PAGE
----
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Growing Percentage of Body Shops Billing and Being Paid for Processing Total Losses

An increasing number of shops over the past several years have begun charging and being paid for the administrative tasks involved in processing total losses, according to the findings of a recent “Who Pays for What?” survey.

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An increasing number of shops over the past several years have begun charging and being paid for the administrative tasks involved in processing total losses, according to the findings of a recent “Who Pays for What?” survey. The survey of more than 650 shops nationwide found that although some shops say they have never charged administrative fees to process total losses, that number has been dropping steadily over the past five years.

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“Certainly, shops may agree to waive any such fees as part of a direct repair agreement,” said Mike Anderson of Collision Advice, who conducts the quarterly “Who Pays for What?” surveys in conjunction with CRASH Network. “But the process has continued to become more complex. It can involve more teardown, more research of OEM procedures, unloading or loading the vehicle to and from a tow truck, etc., and more and more shops cannot afford to perform all these tasks for free.”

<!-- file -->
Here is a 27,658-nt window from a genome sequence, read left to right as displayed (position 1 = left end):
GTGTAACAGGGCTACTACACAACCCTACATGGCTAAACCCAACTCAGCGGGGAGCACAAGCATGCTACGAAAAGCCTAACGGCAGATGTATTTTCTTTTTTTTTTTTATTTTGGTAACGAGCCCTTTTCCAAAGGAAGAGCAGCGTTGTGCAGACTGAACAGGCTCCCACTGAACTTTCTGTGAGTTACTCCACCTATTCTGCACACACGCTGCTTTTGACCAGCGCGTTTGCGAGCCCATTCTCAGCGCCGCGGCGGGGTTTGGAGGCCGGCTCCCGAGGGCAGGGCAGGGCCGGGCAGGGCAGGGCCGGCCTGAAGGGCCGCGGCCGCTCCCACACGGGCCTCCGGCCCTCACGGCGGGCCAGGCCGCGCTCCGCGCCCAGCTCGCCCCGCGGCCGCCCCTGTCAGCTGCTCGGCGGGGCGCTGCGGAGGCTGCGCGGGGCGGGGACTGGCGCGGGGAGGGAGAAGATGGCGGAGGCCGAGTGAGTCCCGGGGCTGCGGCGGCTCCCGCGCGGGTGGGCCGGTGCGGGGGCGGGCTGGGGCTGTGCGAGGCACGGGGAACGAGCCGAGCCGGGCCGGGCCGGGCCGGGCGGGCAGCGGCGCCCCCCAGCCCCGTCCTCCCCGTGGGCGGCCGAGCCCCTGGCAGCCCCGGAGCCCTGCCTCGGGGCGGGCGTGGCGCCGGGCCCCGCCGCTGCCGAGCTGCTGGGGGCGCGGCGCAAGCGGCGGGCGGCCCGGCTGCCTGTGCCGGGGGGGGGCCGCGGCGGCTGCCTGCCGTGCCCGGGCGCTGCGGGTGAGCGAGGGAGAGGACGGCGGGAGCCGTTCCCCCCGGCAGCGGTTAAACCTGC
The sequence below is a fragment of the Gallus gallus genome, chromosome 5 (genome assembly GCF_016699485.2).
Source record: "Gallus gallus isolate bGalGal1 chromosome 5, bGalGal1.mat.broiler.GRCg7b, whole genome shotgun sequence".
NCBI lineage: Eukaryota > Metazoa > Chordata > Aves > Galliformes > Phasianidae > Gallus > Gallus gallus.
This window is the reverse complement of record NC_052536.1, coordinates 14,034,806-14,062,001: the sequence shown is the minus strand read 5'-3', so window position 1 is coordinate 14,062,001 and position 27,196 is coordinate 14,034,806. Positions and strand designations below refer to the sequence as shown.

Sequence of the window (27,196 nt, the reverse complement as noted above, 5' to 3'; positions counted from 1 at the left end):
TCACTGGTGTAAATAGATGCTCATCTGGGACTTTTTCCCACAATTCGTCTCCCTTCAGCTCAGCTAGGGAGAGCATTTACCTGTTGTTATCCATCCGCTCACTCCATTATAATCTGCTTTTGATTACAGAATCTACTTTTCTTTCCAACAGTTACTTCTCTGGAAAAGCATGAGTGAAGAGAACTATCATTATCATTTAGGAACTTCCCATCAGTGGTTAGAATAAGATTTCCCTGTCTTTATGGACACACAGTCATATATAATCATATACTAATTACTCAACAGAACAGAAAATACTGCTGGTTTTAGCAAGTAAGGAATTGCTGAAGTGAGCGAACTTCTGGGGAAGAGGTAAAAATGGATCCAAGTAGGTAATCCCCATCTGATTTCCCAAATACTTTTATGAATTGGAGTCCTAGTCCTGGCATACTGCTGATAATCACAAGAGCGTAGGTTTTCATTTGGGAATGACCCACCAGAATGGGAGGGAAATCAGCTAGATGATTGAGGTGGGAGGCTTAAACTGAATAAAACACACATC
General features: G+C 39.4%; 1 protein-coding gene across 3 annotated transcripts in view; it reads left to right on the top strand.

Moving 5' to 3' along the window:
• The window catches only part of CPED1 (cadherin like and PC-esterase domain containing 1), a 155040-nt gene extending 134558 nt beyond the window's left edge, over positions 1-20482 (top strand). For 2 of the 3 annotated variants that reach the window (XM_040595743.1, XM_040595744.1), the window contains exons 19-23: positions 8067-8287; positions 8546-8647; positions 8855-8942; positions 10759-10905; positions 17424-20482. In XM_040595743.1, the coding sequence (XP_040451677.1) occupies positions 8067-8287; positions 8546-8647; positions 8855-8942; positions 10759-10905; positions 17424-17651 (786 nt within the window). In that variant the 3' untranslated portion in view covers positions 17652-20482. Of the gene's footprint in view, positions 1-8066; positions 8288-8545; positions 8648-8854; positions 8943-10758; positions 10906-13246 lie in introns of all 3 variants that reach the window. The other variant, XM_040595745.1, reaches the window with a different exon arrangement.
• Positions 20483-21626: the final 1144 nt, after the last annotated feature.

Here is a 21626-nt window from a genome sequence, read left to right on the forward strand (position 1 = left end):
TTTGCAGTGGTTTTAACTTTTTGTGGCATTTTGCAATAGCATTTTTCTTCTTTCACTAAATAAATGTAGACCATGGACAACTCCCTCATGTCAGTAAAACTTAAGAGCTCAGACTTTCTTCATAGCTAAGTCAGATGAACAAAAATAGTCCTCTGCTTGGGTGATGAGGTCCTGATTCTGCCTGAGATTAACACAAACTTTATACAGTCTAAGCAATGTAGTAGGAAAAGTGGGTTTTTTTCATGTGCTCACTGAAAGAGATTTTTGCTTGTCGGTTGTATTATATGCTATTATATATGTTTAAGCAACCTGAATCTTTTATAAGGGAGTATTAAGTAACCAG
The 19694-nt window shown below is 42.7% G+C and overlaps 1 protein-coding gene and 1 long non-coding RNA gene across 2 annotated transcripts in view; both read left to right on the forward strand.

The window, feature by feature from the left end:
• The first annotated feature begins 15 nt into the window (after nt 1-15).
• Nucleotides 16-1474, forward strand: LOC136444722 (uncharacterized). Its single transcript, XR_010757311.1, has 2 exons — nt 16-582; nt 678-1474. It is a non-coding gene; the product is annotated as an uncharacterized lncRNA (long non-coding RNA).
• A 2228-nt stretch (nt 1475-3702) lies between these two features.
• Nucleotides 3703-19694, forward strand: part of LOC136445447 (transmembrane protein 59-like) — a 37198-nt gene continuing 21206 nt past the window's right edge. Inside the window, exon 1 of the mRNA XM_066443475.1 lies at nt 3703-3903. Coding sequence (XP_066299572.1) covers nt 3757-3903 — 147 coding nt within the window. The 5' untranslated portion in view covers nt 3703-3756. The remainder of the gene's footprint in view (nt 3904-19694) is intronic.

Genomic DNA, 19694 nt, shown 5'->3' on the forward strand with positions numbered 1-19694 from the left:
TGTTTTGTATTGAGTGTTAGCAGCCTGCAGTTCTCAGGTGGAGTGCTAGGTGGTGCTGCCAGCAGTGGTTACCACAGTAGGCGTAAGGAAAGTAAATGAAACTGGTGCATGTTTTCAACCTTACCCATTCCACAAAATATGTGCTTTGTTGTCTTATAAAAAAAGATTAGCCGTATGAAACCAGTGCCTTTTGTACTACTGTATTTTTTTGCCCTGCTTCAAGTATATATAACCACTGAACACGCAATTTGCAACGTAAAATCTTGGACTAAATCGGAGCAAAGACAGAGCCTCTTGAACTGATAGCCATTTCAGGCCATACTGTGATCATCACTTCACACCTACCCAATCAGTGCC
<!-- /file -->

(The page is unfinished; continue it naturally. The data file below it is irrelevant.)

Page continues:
Data from the “Who Pays for What?” survey this past summer shows that the percentage of shops that say they “never” charge to process total losses has steadily declined from 30% in 2015 to just 19% this year. The percentage of shops at least negotiating to be paid a fee to process these vehicles surpassed 80% for the first time this year, up from just under 70% in 2015. Of those negotiating to be paid, 63% report being paid “always” or “most of the time” by the nation’s eight largest insurers – up from less than half (46%) in 2015.

For the first time, the “Who Pays for What?” survey currently being conducted focuses on vehicle scanning and ADAS calibration. It also is collecting information on labor rates, including rates for aluminum repair work. It is open now through the end of October. To take the survey, click here.

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Survey participants receive a report with complete survey findings at no charge, broken down by region, insurer and DRP vs. non-DRP. The report also includes analysis and resources to help shops better understand and use the information presented.

Anderson said the survey, which will take about 15 to 25 minutes, can be completed by anyone in a shop familiar with the shop’s billing practices and the payment practices of at least some of the largest national insurers. Each shop’s individual responses are held in the strictest confidence; only aggregated data is released.

The results of previous surveys are also available online here.

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